KSOM hosts John Dionne as executive in residence

JOSEPH BRUZZESI
BUSINESS EDITOR

Nearly every seat in the Pearn auditorium was taken Wednesday for the Kania School of Management’s (KSOM) Executive in Residence John Dionne.

Dionne is a senior advisor of Blackstone and was most recently a senior managing director and global head of the Private Equity Business Development and Investor Relations Group. He also served as a member of Blackstone’s Private Equity Investment and Valuation Committees. Dionne has led global fundraising efforts of more than $20 billion for three new private equity investment vehicles since 2009.

Dionne told an entertaining story about his life and career, keeping the room full of students intrigued. He offered advice on personal and career developments as well as family and spiritual values.

Dionne explained that economic incentives should not be the main focus when deciding on a career.

“I never had an economic objective when I was looking for careers. In fact, as I progressed in my career, I accepted jobs with increasingly lower pay. My goal was not just to make money, but to be the best at what I did,” Dionne said.

Dionne went further into depth about not taking a job just for salary and bonuses. Individuals who take jobs just for pay and not for what they love to do often end up miserable at work.

While many believe they may be able to handle the misery of a full-time job, Dionne spoke about how attitudes from work carry into home and family life, putting career planning into perspective for a number of students.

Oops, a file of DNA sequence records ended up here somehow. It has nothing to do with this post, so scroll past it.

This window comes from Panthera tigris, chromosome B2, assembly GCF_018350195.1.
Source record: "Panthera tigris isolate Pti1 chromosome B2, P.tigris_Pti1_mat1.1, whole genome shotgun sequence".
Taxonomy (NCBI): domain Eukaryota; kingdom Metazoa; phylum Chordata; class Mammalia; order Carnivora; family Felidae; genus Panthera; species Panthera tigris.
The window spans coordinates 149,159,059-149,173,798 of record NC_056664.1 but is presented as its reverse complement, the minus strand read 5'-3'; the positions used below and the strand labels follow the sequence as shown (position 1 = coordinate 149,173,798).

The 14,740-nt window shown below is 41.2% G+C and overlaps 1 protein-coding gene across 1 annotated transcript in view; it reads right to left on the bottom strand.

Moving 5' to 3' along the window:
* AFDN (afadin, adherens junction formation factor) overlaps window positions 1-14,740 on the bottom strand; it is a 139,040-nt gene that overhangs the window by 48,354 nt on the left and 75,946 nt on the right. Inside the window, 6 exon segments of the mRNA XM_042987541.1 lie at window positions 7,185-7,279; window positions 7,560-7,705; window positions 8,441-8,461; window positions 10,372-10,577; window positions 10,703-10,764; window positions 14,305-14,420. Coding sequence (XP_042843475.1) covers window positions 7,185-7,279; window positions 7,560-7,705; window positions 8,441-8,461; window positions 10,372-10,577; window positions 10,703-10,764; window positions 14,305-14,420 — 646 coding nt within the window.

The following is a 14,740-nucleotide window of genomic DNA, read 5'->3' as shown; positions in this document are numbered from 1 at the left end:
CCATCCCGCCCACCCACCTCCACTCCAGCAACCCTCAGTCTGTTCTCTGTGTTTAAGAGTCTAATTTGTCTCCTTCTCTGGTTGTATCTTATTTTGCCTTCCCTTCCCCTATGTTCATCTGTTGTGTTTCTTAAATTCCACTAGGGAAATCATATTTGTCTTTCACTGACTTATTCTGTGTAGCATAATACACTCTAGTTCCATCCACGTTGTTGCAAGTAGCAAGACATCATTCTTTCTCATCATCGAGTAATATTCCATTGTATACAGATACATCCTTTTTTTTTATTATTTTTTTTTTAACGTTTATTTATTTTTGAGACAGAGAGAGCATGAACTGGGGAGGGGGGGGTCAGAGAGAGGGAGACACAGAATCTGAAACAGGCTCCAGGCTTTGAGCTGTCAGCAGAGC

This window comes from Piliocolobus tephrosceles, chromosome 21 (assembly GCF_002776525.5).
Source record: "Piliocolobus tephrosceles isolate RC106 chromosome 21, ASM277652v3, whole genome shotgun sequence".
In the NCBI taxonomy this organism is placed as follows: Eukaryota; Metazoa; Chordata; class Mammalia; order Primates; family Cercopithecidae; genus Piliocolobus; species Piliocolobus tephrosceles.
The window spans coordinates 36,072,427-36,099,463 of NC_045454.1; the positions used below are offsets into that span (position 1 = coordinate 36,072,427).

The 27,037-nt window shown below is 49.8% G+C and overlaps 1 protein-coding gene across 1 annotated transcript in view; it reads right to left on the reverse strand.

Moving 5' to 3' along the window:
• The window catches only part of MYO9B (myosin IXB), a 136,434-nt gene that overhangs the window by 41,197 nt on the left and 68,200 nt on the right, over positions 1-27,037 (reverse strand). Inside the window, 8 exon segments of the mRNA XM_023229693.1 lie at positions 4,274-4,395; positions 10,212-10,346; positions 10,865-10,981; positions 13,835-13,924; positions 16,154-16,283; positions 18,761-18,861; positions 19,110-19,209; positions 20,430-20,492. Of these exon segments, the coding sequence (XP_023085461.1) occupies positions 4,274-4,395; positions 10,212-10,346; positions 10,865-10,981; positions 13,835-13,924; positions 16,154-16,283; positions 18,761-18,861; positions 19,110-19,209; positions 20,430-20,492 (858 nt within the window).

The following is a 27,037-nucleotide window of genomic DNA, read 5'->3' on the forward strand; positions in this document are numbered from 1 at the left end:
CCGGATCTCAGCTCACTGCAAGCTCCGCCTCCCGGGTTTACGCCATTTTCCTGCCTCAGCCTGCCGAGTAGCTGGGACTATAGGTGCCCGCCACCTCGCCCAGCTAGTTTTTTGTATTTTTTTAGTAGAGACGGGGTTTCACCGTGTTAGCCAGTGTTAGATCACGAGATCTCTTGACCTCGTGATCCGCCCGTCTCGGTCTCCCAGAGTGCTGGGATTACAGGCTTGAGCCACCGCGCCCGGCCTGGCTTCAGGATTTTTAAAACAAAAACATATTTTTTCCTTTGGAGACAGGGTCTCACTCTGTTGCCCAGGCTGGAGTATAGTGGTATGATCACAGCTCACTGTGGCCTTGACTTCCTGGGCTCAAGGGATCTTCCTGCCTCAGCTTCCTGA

“I’ve rarely seen anyone be miserable at work but happy at home,” Dionne said.

Dionne focused on two things when it comes to developing oneself for the career world. First and foremost, he stressed that students need to “just be themselves” when interviewing for jobs and networking, allowing for the development of authenticity in relationships and a reputation of integrity. Second, he made a point to repeat that a student’s only competition is his or herself; it is important that students constantly evaluate and re-invent themselves.

Perhaps the most valuable advice given from Dionne was to be mindful of how fast time moves. Dionne asked students to take a second and think about how fast their time has gone so far at The University and also to take some time to think about how, with each passing year, time seems to go by faster.

Dionne told students to identify goals in several aspect of their life.

“Once you start working and pursuing career goals, you may in fact lose sight of your goals in other aspects of your life,” Dionne said. “My best advice to you is to write down three things you would like to say when you’re 75.”

These goals may be best outlined in three categories: business, family and spirituality. Students were encouraged to write down their goals in each of these categories and revisit their progression at least once per year. After all, life is not only about business, but balancing the other important aspects of being human.

Contact the writer:
joseph.bruzzesi@scranton.edu

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